Archive: 50 years since Total Lindsey Oil Refinery was officially opened
READY TO OPEN: Lindsey Oil Refinery pictured in June 1968, just ahead of Minister for Power, Ray Gunter's visit.
By Grimsby Telegraph | Posted: 2 Jul 2018
All eyes were to the skies in northern Lincolnshire this weekend as Armed Forces Day saw a phenomenal celebration of 100 years of the Royal Air Force, thanks to the Red Arrows.
But it also marked 50 years since the official opening of a refinery that helps keep aviation moving, a well as road fuel available across the UK.
On Friday, June 28, 1968, Minister of Power Ray Gunter, pictured below, officially opened Lindsey Oil Refinery, a £30 million investment in an "increasingly dynamic corner of Lincolnshire".
It represented the recognition of a new major industry building on the Humber, with the petro-chemical sector adding to the respective strengths of seafood and steel, with Grimsby and Scunthorpe the two key towns supplying the large workforce.
Arriving by plane from Stansted, as officials also flew into RAF Binbrook from Paris (a rail dispute had scuppered train plans) the joint venture from Petrofina and Total saw 500 guests attend, from global oil barons to international press, government figures to parish council chairmen.
It was a time when refineries were opening like wind farms are now, three coming on stream alone in 1968, with Conoco (now Phillips 66) following quickly behind its neighbour.
Mr Gunter, in his speech, acknowledged the rapid growth of the industry since the Second World War, something characterised by close co-operation between the industry and the Government.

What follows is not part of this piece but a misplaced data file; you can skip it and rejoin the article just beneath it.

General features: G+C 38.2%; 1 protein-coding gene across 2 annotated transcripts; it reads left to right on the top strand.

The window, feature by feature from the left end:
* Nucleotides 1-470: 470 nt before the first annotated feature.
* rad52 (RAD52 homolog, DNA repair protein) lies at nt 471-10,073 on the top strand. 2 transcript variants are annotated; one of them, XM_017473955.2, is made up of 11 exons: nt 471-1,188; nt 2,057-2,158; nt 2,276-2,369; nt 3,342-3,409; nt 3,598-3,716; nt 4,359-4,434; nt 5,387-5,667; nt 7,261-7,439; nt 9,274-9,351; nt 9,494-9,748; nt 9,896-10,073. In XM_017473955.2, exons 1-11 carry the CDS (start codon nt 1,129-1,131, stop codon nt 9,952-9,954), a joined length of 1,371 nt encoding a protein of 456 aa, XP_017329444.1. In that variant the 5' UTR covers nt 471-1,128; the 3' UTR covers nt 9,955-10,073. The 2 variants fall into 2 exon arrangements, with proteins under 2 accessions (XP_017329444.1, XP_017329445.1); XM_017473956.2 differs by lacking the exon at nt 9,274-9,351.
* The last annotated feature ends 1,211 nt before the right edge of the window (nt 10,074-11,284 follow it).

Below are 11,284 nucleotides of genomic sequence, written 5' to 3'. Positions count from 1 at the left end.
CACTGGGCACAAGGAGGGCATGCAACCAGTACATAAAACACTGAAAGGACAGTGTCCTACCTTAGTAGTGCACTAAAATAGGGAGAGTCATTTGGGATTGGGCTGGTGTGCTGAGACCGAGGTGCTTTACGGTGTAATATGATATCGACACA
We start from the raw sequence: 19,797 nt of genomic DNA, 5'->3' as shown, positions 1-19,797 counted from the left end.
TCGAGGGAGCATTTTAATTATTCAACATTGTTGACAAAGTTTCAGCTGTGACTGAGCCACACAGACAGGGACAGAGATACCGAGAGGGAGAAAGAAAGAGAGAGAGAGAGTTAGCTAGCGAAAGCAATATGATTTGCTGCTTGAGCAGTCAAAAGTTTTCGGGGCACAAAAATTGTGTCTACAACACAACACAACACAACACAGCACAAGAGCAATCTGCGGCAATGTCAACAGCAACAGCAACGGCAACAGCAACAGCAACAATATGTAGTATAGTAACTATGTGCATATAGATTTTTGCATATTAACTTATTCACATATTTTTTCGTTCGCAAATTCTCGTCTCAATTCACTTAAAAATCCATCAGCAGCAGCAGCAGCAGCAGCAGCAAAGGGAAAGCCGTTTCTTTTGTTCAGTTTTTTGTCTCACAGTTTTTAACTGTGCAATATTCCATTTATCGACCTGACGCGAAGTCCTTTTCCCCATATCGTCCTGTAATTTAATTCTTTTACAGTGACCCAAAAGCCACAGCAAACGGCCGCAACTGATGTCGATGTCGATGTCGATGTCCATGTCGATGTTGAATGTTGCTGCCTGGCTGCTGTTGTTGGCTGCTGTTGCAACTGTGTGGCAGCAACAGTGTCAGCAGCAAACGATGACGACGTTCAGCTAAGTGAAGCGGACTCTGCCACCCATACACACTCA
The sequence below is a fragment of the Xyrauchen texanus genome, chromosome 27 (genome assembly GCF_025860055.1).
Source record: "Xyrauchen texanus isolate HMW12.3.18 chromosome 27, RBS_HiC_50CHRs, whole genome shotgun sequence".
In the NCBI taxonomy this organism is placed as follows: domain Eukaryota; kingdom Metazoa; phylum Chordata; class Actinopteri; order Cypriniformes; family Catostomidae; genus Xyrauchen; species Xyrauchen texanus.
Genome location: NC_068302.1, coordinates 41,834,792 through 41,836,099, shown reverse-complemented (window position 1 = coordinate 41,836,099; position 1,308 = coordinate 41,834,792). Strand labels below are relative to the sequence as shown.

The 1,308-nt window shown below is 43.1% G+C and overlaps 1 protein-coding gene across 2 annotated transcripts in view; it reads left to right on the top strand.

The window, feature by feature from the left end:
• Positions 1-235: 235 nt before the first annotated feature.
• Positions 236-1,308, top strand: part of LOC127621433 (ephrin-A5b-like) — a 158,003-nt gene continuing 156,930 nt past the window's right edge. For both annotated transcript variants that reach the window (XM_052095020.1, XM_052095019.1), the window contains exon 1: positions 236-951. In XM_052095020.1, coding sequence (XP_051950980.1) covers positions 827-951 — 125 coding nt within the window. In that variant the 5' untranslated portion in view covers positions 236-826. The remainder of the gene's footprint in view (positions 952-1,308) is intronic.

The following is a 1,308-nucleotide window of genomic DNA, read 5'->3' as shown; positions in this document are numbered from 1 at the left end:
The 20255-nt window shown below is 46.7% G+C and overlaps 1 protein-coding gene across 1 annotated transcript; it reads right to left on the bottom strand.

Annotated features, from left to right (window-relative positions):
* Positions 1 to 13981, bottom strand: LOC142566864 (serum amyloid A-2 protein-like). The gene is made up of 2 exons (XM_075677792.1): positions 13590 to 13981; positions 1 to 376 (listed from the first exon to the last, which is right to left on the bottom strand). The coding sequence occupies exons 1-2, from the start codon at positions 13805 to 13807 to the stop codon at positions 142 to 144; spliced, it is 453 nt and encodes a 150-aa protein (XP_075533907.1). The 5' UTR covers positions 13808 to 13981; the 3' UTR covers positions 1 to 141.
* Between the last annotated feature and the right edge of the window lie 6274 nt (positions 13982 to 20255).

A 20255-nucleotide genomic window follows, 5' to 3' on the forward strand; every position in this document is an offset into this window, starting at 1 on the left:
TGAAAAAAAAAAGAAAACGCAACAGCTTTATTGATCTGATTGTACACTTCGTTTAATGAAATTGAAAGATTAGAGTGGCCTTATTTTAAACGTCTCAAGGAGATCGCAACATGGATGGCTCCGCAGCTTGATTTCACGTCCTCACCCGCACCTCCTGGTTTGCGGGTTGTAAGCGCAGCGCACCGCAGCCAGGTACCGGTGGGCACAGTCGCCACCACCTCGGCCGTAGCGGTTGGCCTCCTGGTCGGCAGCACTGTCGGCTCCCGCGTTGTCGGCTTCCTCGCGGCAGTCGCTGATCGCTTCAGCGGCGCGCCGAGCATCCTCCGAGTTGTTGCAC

He said: "We worked closely together over the fuel policy. I know the industry is as anxious to pare costs as we are. This is the challenge of the future. Cheapness is the cornerstone of our industrial strength - that is why I am delighted to open this new refinery."
In an irony of where we are now, he continued: "There is a 'first' to celebrate - the Lindsey refinery is the first established in the UK by European companies.
"We are, of course, determined to be full members of the Common Market if the necessary conditions can be met. There is no weakening in our resolve on this point.
"To me, the interesting point here is the evidence this major development gives of the inevitable need for the closest co-operation between Britain and her continental neighbours.
"In the cold light of financial and economic analysis, both your companies, one based in Belgium, the other France, decided that whether there as going to be a big Common Market or not, or at least not yet, you would establish a little common market. I really do not have to say how eminently sensible your decision was."
Lindsey's addition to the UK portfolio allowed it to switch from importer to modest exporter of refined products, and gave credit to the oil industry that "immense problems posed by the Arab-Israeli war, and the continued closure of the Suez Canal, have been largely overcome", adding, that at its height 40 per cent of supplies were affected, underlining the need for "greater diversification".
"Security of supply therefore will be no less vital in future, and the Government will expect the continual co-operation of the oil industry in dealing with this problem," he added.
"A new refinery capacity is well spread around our coast. Humberside is itself rapidly becoming a major centre for the industry, offering the possibility of distribution to the Midlands and the Yorkshire area on very economic terms. And it is absolutely essential for our economic wellbeing that industry and the commercial and domestic customer should get its primary energy supplies at the lowest possible cost.
"As an advanced industrial society we depend far more than many people would imagine on the availability of competitively prices fuels. To be successful internationally and domestically we must be certain that we are getting it at the lowest possible cost."
Mr Gunter opened the first phase with a three-million tonne capacity, with the refinery already having handled 750,000 tonnes. It was to double in a second phase, but, recently, returned to single stream.